Stop Thoughtlessly Re-Posting Memes and Get in the Arena

Stop Thoughtlessly Re-Posting Memes and Get in the Arena

Posting a meme isn’t being the change. Neither is hash-tagging. No matter how relevant and important the cause, you’re not changing the world with a hashtag; you’re just making yourself feel better. If you’re unwilling to actually work toward a solution, stop fueling anger and separation in the minds of our youth by reposting digital mini-rants devoid of context.

Seriously, please stop.

Posting an opinionated meme is safe…for you, but it often leads to divisiveness and thus a counter-meme. No honest, heartfelt conversation. No action. No change. Only resistance.

Our police force obviously has need for improvement. So does our education system. So does our media, which incidentally is an enormous part of the problem with the first two. Healthcare. Our overall values as a nation. You name it. Change is needed.

But the most impactful change that is needed is the way we go about promoting that change in the first place.

It’s easy to comment and/or criticize from the sidelines while sitting back and expecting someone else to do the dirty work of bringing about the much needed change. Theodore Roosevelt’s oft repeated words speak perfectly to this idea:

It is not the critic who counts; not the man who points out how the strong man stumbles, or where the doer of deeds could have done them better. The credit belongs to the man who is actually in the arena, whose face is marred by dust and sweat and blood; who strives valiantly; who errs, who comes short again and again, because there is no effort without error and shortcoming; but who does actually strive to do the deeds; who knows great enthusiasms, the great devotions; who spends himself in a worthy cause; who at the best knows in the end the triumph of high achievement, and who at the worst, if he fails, at least fails while daring greatly, so that his place shall never be with those cold and timid souls who neither know victory nor defeat.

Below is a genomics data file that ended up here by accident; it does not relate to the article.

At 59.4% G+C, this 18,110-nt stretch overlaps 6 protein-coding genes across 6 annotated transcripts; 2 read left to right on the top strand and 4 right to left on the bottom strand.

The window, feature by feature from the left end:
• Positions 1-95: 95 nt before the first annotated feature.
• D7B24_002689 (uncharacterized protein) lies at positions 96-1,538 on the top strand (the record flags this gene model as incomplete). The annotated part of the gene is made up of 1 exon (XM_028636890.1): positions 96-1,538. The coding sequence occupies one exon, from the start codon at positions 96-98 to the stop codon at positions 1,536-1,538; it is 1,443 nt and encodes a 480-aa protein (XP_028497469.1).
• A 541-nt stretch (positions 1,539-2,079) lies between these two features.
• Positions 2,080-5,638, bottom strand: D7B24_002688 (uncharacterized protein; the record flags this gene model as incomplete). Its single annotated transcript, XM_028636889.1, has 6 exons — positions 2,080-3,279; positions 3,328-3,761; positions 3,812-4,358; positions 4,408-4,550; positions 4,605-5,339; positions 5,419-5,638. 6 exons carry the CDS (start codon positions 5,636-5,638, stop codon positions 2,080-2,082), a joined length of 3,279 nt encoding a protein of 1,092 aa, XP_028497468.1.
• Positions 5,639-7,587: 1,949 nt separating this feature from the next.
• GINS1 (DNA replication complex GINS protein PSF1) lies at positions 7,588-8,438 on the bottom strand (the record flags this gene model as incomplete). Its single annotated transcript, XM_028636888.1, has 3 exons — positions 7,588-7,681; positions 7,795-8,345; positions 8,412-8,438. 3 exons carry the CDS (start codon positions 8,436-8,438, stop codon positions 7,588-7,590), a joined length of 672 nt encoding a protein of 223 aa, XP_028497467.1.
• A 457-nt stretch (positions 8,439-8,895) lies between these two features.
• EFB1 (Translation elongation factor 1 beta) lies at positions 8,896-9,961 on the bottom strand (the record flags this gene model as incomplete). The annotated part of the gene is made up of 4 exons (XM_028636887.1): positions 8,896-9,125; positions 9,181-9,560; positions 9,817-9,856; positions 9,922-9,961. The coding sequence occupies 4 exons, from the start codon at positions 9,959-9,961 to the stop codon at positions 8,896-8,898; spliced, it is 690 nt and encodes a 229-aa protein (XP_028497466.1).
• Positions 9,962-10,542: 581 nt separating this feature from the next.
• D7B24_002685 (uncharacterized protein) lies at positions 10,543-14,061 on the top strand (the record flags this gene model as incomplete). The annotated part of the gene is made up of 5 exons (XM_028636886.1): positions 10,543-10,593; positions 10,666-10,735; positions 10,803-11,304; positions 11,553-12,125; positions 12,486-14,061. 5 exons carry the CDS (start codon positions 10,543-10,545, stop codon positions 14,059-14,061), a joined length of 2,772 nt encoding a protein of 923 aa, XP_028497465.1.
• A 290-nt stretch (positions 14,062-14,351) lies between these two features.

Be the Change

Stop pointing fingers at “the other”. If we want to see change, we have to be that change.

Every.

Single.

One.

Of.

Us.

Don’t be the cold, timid critic; be the stumbling doer of deeds. Taste the dust and sweat and blood on your lip.

Choose the issue that keeps you up at night and actually join in creating the solution. Make it your life’s work. Create a positive vision of the future and work towards it with real, physical steps.

I’m not talking about mounting a protest either. I mean literally join the field of law enforcement, the field of education, or the particular part of the system that you deem in most need of improvement. Bring your gifts and your positive vision to the arena.

Show us how to do better. Lead by example.

Our values are most apparent in our actions, in how we spend the bulk of our time, not in the memes that we post.

The Most Impactful Communication Happens in the Arena

Martin Luther King Jr. said, “People fail to get along because they fear each other; they fear each other because they don’t know each other; they don’t know each other because they have not communicated with each other.” Today, we think we’re communicating, but really we’re just throwing passive-aggressive memes and hashtags at one another.

Your perspective and ideas and time and talent are sorely needed in the real world where the real action happens. It’s time to propose and embody solutions, real ones that address the core of the issues. It’s time to think and discuss holistically about the values our society is perpetuating and especially about our own personal part in the matter.

Enter the arena. Get some dirt on your hands. Then let’s have a conversation about our positive vision of the future–and, of course, the real, concrete steps we’re taking right now to get there.

Then post about that.

About the Author

Nancy BollingNancy Bolling helps women reveal their best selves by finding and manifesting their deepest desires.  You can follow her blog and apply for a free coaching session at www.NancyBolling.com.

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